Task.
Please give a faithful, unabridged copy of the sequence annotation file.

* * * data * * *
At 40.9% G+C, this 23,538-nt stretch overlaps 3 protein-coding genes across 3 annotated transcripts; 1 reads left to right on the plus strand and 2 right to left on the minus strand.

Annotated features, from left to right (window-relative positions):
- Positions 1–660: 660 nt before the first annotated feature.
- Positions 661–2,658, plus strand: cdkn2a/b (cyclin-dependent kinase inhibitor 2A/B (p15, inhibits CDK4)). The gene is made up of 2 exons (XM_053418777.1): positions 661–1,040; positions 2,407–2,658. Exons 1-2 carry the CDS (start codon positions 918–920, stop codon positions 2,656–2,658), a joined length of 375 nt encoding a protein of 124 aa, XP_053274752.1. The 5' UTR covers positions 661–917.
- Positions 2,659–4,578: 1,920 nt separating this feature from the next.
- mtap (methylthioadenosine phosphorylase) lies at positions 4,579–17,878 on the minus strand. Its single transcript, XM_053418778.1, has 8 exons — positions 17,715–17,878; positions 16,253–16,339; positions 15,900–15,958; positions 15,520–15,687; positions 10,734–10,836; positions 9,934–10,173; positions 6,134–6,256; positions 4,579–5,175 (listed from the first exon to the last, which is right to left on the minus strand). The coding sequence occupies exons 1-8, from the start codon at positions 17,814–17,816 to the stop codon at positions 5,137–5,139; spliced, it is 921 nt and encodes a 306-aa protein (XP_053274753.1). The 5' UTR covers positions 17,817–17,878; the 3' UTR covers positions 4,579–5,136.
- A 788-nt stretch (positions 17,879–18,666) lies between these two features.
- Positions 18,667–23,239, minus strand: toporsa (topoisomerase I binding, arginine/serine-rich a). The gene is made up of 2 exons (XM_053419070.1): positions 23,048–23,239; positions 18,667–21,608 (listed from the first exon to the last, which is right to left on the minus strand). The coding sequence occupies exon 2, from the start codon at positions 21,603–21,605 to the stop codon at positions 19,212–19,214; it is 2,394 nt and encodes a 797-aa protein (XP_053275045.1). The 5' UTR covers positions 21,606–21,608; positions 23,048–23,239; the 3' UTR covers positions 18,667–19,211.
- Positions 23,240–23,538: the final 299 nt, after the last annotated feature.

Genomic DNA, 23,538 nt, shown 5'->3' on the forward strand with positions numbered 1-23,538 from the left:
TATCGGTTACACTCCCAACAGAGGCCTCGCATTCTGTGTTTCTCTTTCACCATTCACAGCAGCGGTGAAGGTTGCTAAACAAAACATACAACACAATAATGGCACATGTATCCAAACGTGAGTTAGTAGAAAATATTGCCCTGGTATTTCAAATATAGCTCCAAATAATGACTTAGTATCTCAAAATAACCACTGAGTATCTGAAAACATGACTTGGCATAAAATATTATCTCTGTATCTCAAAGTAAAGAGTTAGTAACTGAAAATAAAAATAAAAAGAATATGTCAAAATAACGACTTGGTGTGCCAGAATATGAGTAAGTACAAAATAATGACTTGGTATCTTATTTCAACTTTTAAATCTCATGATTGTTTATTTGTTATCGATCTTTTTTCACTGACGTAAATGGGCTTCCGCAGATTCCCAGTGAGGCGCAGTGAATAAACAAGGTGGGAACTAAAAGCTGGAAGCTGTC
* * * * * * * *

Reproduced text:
At 40.9% G+C, this 23,538-nt stretch overlaps 3 protein-coding genes across 3 annotated transcripts; 1 reads left to right on the plus strand and 2 right to left on the minus strand.

Annotated features, from left to right (window-relative positions):
- Positions 1–660: 660 nt before the first annotated feature.
- Positions 661–2,658, plus strand: cdkn2a/b (cyclin-dependent kinase inhibitor 2A/B (p15, inhibits CDK4)). The gene is made up of 2 exons (XM_053418777.1): positions 661–1,040; positions 2,407–2,658. Exons 1-2 carry the CDS (start codon positions 918–920, stop codon positions 2,656–2,658), a joined length of 375 nt encoding a protein of 124 aa, XP_053274752.1. The 5' UTR covers positions 661–917.
- Positions 2,659–4,578: 1,920 nt separating this feature from the next.
- mtap (methylthioadenosine phosphorylase) lies at positions 4,579–17,878 on the minus strand. Its single transcript, XM_053418778.1, has 8 exons — positions 17,715–17,878; positions 16,253–16,339; positions 15,900–15,958; positions 15,520–15,687; positions 10,734–10,836; positions 9,934–10,173; positions 6,134–6,256; positions 4,579–5,175 (listed from the first exon to the last, which is right to left on the minus strand). The coding sequence occupies exons 1-8, from the start codon at positions 17,814–17,816 to the stop codon at positions 5,137–5,139; spliced, it is 921 nt and encodes a 306-aa protein (XP_053274753.1). The 5' UTR covers positions 17,817–17,878; the 3' UTR covers positions 4,579–5,136.
- A 788-nt stretch (positions 17,879–18,666) lies between these two features.
- Positions 18,667–23,239, minus strand: toporsa (topoisomerase I binding, arginine/serine-rich a). The gene is made up of 2 exons (XM_053419070.1): positions 23,048–23,239; positions 18,667–21,608 (listed from the first exon to the last, which is right to left on the minus strand). The coding sequence occupies exon 2, from the start codon at positions 21,603–21,605 to the stop codon at positions 19,212–19,214; it is 2,394 nt and encodes a 797-aa protein (XP_053275045.1). The 5' UTR covers positions 21,606–21,608; positions 23,048–23,239; the 3' UTR covers positions 18,667–19,211.
- Positions 23,240–23,538: the final 299 nt, after the last annotated feature.

Genomic DNA, 23,538 nt, shown 5'->3' on the forward strand with positions numbered 1-23,538 from the left:
TATCGGTTACACTCCCAACAGAGGCCTCGCATTCTGTGTTTCTCTTTCACCATTCACAGCAGCGGTGAAGGTTGCTAAACAAAACATACAACACAATAATGGCACATGTATCCAAACGTGAGTTAGTAGAAAATATTGCCCTGGTATTTCAAATATAGCTCCAAATAATGACTTAGTATCTCAAAATAACCACTGAGTATCTGAAAACATGACTTGGCATAAAATATTATCTCTGTATCTCAAAGTAAAGAGTTAGTAACTGAAAATAAAAATAAAAAGAATATGTCAAAATAACGACTTGGTGTGCCAGAATATGAGTAAGTACAAAATAATGACTTGGTATCTTATTTCAACTTTTAAATCTCATGATTGTTTATTTGTTATCGATCTTTTTTCACTGACGTAAATGGGCTTCCGCAGATTCCCAGTGAGGCGCAGTGAATAAACAAGGTGGGAACTAAAAGCTGGAAGCTGTC